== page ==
Oh, and they used to put it in 7 Up.

[1] Klein PS, Melton DA. (1996). A molecular mechanism for the effect of lithium on development. Proc Natl Acad Sci U S A 6: 8455-8459.
[2] Garland EJ, Remick RA, Zis AP. (1988). Weight gain with antidepressants and lithium. J Clin Psychopharmacol 8: 323-330.
[3] Lee MS, Lessell S. (2003). Lithium-induced periodic alternating nystagmus. Neurology 60: 344.
[4] Shepard TH, Brent RL, Friedman JM, Jones KL, Miller RK, Moore CA, Polifka JE. (2002). Update on new developments in the study of human teratogens. Teratology 65: 153-161.

Arecoline - And you thought tobacco was a public health threat

Arecoline is the principal alkaloid found in betel nut, a preparation consisting of the seed of the Areca palm (Areca catechu) wrapped with slaked lime in the leaves of the betel plant (Piper betle). Hundreds of millions of people across Asia regularly dose themselves with arecoline by chewing betel nut as a pick-me-up [1]. Chewing this stuff results in a delightful red-brown discolouration of the mouth and staining of the teeth, and can lead to always-fun precancerous lesions and subsequently one or more varieties of oral cancer (might I interest you in a buccal carcinoma?). It has been suggested that arecoline is the agent in betel nut that is responsible for these cancers [1].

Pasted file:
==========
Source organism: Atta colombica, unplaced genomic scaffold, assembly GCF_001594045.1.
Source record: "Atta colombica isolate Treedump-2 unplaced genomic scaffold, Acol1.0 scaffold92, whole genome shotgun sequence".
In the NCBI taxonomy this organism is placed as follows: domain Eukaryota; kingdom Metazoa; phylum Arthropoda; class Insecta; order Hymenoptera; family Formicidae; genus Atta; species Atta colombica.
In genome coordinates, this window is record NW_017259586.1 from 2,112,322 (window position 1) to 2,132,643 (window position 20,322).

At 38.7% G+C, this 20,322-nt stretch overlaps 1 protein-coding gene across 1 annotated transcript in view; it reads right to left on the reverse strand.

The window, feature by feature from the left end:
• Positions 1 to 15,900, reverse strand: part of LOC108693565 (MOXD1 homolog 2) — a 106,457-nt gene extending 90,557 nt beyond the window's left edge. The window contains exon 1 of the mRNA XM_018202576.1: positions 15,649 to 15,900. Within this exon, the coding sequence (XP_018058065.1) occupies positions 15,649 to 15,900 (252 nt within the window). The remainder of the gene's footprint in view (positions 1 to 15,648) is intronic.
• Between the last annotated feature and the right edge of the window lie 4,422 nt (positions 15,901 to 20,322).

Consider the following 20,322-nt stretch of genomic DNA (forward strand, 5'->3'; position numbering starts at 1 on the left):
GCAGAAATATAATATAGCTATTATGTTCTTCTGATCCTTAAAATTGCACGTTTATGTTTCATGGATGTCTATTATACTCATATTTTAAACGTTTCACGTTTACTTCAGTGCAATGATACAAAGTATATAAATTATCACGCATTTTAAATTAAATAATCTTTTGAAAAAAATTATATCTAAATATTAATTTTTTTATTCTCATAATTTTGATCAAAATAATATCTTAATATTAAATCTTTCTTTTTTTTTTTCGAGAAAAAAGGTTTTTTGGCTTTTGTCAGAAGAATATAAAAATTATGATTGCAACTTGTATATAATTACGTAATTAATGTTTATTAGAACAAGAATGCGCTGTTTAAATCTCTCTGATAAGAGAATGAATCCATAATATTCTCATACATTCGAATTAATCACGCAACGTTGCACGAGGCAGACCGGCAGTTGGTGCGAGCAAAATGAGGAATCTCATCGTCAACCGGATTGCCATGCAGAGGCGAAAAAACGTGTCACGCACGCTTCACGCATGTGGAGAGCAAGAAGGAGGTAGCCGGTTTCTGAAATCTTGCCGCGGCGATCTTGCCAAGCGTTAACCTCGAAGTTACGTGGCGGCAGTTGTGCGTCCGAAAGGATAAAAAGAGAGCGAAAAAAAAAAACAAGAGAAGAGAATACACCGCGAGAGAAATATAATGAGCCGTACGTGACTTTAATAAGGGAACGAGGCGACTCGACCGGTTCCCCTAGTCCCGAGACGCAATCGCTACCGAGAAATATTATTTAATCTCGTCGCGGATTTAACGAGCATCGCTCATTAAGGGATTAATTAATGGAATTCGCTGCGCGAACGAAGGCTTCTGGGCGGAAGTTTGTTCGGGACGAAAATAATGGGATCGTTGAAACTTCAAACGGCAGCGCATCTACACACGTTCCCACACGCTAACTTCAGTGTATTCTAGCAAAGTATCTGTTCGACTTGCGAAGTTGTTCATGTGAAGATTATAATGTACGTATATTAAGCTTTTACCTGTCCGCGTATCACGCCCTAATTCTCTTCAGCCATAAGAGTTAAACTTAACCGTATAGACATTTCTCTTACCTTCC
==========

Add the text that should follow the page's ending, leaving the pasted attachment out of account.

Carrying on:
As it binds to muscarinic receptors in the brain, arecoline has been investigated as a possible treatment for Alzheimer's disease. It can improve patient outcomes, but most of the literature out there is at least a decade old [2, 3]. The whole possible carcinogen thing likely put a damper on its development. Arecoline has also been used in the past by veterinarians to kill intestinal worms in dogs and cattle [4].

[1] Giri S, Poindexter KM, Sundar SN, Firestone GL. (2010). Arecoline induced disruption of expression and localization of the tight junctional protein ZO-1 is dependent on the HER 2 expression in human endometrial Ishikawa cells. BMC Cell Biol 11: 53.